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How to solve a distance problem with an ex-girlfriend?
November 24, 2012 11:14 PM   Subscribe

The girl I used to see and I are living on different coasts and she doesn't think I care enough about her. Should I move to New York so we can be together?

We met each other while working abroad teaching English for the same company. We had a non-committed relationship, but we didn't see any other people. She often came over to my place and we spent almost every weekend together.

She had to move out of the country for a few weeks, but when she came back, she moved into the apartment right next to me and we spent all our time together.

A few months later (which was 11 months into our relationship), things went bad on a vacation together. She really loved me and was crazy about me. I liked her a lot and was very happy with her but didn't care for her as much as she cared for me. She wanted to get married. I agreed that we should be boyfriend and girlfriend but she wanted marriage.

She met some of my relatives during that vacation and because of the emotional stress, she didn't make a good impression. Those relatives told my parents bad things about her so my parents don't like her even though they never met her. I met her parents before and I didn't like her mother.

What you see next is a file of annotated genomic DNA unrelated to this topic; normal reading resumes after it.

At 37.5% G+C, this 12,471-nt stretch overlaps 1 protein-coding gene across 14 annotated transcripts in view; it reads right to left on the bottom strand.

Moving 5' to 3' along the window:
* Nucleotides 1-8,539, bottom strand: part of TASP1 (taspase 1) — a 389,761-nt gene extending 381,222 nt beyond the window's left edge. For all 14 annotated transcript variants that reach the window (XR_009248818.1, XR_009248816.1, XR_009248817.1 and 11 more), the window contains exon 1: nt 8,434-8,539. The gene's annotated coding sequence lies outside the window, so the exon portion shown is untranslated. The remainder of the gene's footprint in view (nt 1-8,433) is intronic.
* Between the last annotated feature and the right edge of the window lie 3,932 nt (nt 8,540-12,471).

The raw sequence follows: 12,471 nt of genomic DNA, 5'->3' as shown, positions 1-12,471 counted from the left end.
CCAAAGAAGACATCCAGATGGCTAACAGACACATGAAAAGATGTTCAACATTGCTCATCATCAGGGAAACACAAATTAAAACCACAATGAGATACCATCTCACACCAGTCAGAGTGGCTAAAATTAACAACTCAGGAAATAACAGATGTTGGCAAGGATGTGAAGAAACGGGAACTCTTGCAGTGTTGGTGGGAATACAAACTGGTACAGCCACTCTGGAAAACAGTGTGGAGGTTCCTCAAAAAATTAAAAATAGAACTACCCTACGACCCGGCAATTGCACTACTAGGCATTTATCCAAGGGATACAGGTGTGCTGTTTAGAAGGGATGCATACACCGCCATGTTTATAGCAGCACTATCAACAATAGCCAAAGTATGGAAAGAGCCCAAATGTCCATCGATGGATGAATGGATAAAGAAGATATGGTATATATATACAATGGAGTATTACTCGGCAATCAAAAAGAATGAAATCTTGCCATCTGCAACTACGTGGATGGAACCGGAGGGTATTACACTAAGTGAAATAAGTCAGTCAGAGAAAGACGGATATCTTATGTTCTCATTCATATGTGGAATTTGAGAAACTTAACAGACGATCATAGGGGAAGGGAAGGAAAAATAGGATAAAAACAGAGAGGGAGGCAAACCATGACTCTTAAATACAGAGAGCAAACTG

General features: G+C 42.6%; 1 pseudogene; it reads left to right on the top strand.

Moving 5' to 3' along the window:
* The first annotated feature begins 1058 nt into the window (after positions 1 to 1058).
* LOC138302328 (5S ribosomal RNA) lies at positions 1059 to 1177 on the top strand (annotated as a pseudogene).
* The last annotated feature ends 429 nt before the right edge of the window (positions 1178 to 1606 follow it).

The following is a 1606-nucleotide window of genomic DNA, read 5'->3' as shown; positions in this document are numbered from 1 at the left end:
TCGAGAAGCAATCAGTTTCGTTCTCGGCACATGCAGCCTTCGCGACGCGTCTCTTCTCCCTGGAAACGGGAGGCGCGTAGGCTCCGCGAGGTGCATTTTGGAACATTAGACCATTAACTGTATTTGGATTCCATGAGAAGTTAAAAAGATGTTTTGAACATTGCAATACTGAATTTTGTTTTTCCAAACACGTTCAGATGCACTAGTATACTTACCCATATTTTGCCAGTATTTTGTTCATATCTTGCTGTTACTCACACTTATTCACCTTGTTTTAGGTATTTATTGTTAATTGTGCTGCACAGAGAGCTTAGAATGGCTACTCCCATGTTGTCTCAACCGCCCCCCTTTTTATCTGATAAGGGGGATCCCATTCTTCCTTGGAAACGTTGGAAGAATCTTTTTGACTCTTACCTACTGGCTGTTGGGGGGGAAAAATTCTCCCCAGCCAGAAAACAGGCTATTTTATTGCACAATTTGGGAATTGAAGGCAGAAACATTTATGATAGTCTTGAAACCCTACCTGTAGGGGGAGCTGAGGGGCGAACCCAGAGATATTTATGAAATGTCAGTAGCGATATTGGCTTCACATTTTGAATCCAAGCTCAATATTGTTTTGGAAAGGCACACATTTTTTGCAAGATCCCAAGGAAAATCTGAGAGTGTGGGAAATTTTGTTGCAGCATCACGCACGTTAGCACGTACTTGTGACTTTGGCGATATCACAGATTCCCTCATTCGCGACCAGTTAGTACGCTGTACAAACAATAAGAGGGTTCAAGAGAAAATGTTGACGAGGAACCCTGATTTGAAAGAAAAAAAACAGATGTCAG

We ended up breaking up because it was too emotionally painful for her to stay with me and she moved back to her hometown of New York City. We kept in touch and I finished my contract abroad for another 7 months before moving back to the States too in April 2012. She wanted me to move to New York to be with her. I ended up moving back to Southern California where I'm from. I chose there because it was better financially for me to go there where I have some old work contacts and family. I also was afraid that moving to New York would be another emotional strain for her.

I visited her for Labor Day weekend and we both visited San Francisco for Thanksgiving.

We both think that there's no future together because we live on opposite coasts. She wants me to move to NYC. I don't think she should move to Southern California because she loves her hometown and has her family there. She's been seeing another guy for a couple of months but she still cares for me a lot.

I don't have any attachment to where I live, but I think I should stay there for a while (at least another year and a half) and save some money. I feel a slight sense of loyalty to my boss and my boss's boss now because I worked with them before I worked abroad and they helped me get my current job without even having to interview for it. My job is with computer software (unrelated to the teaching English I did abroad)

The time I spent with this girl was one of the happiest times of my life and I feel like I lost it and can never get it back. Should I move to New York?